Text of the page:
Id. at 742 n. 8. In assessing reliability, a court need not rely exclusively on this list but may take account of other relevant factors. Id.; Kumho, 526 U.S. at 151, 119 S. Ct. 1167 (observing Daubert's factors "were meant to be helpful, not definitive"). "[A] party seeking to exclude (or to admit) expert testimony must do more than enumerate the factors from Daubert ... And tally the number that are met or not met by a particular expert's testimony." Heller, 167 F.3d at 152. Because the Daubert factors were developed with particular regard to scientific methodology, for cases involving so-called "non-scientific" opinions, the "relevant reliability concerns may focus upon personal knowledge or experience," as opposed to "scientific foundations." Kumho, 526 U.S. at 150, 119 S. Ct. 1167. Wartsila argues that there are "good grounds" for McCue's opinion notwithstanding the failure to satisfy these factors. According to Wartsila, McCue relies upon his education, knowledge, and professional experience as an engineer when he identifies the need for an arbitration witness with first hand knowledge, such as LeFebvre, and identifies the harm that comes from the lack of a properly qualified witness. However, as already noted, McCue's testimony would go far beyond Wartsila's innocuous depiction.

Wartsila provides no methodology for McCue's assessment of damages except his own view of the merits, no methodology for McCue's inference that LeFebvre's fraud should lead to Hill's liability, no methodology for any of the other inferences that must be drawn before one may finally conclude that Wartsila is entitled to recover from Hill. See General Electric Co. v. Joiner, 522 U.S. 136, 145-46, 118 S. Ct. 512, 139 L. Ed. 2d 508 (1997) ("nothing in Daubert or the Federal Rules of Evidence requires a district court to admit opinion evidence that is connected to existing data only by the ipse dixit of the expert"); Paoli II, 35 F.3d at 743 ("the requirement of reliability, or `good grounds' extends to each step in the experts analysis"). The Court, and the jury, is left with nothing more than subjective belief; that Wartsila should recover simply because McCue thinks Wartsila should recover.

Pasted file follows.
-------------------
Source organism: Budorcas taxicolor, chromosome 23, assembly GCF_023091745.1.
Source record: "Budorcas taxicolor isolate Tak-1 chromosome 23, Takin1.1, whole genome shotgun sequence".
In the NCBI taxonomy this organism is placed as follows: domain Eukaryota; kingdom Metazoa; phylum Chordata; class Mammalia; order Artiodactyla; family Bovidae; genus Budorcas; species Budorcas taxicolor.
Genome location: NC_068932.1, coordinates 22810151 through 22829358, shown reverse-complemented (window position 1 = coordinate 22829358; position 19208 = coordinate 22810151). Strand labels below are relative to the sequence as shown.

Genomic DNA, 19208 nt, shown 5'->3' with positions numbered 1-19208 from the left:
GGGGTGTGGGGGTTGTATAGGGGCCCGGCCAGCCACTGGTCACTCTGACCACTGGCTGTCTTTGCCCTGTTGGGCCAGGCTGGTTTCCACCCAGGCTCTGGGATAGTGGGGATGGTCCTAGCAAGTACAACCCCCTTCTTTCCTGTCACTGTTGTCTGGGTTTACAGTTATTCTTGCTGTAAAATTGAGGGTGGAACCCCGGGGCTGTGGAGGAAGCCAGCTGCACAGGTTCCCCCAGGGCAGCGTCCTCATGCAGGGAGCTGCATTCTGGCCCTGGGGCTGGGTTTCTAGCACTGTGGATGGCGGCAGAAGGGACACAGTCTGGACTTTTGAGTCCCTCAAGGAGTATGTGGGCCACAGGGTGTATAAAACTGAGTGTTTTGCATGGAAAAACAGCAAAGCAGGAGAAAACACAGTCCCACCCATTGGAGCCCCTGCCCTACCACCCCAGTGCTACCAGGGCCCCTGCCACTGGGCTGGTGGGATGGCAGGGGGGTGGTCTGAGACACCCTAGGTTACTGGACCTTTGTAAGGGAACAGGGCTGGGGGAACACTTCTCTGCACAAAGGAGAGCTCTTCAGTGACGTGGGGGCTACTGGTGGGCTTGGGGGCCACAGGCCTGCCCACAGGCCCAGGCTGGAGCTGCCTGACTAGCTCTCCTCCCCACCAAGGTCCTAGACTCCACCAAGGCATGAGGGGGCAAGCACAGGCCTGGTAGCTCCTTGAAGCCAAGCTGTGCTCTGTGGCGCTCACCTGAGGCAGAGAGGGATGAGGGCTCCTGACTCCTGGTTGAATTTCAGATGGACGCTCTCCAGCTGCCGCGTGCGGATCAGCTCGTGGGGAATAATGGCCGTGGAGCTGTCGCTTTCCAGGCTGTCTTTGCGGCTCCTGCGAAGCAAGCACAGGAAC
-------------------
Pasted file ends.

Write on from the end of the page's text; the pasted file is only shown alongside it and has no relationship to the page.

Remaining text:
*407 Wartsila rightfully points out that the inquiry into reliability is intended to be a "flexible one" and that the list of Daubert/Downing factors is neither exclusive nor dispositive. See Daubert, 509 U.S. at 594, 113 S. Ct. 2786. However, there is no attempt to address those factors at all or to provide the Court with any alternative standards on which a reliability determination may be based. Although the reliability inquiry must bend with the particular idiosyncrasies of the relevant expertise under consideration, the Court may not abdicate its gatekeeping role merely because an expert relies on general experience or principles. See Milanowicz v. Raymond Corp., 148 F. Supp. 2d 525 (D.N.J.2001) ("noting that `it would seem exactly backward' to allow experts who purport to rely on general experience to escape screening simply by stating that their methods were not reached by any particular method or technique") (quoting Watkins v. Telsmith, Inc., 121 F.3d 984, 991 (5th Cir.1997)). In this case, there is simply too great of an analytical gap between an assessment of the importance of first-hand knowledge in an engineering arbitration and McCue's conclusion that Wartsila should recover. See Joiner, 522 U.S. at 145-46, 118 S. Ct. 512. The expert testimony of Robert McCue is inadmissable under Rule 702.


B. Beisecker

Wartsila also seeks to admit the testimony of Thomas D. Beisecker, a Professor of Speech Communication at the University of Kansas. Beisecker has published numerous articles regarding communications, witnesses and trial preparation and has served as an expert witness on dozens of cases. His proffered testimony draws on theories of persuasion and social influence to analyze the statements of the BVI arbitrators before, during, and after the discovery of LeFebvre's fraud and perjury. He draws from the massive arbitration record specific evidence that: (1) the discovery of LeFebvre's lies caused members of the arbitration panel to view him as untrustworthy; which (2) caused the members of the panel to be negatively biased toward the information presented by Wartsila; (3) to disbelieve explanations for Wartsila's decisions during the project; and (4) to negatively evaluate evidence and exhibits presented by LeFebvre even though they were later discussed by other Wartsila witnesses; (5) that continued references to LeFebvre in the arbitration even months after his testimony was withdrawn continued to reinforce the above effects; and (6) "[e]ven assuming Wartsila's case had substantial merit it is highly unlikely that Wartsila could have prevailed in front of the panel because of" the response to LeFebvre's testimony. (Beisecker Exp. Rpt. at 11.)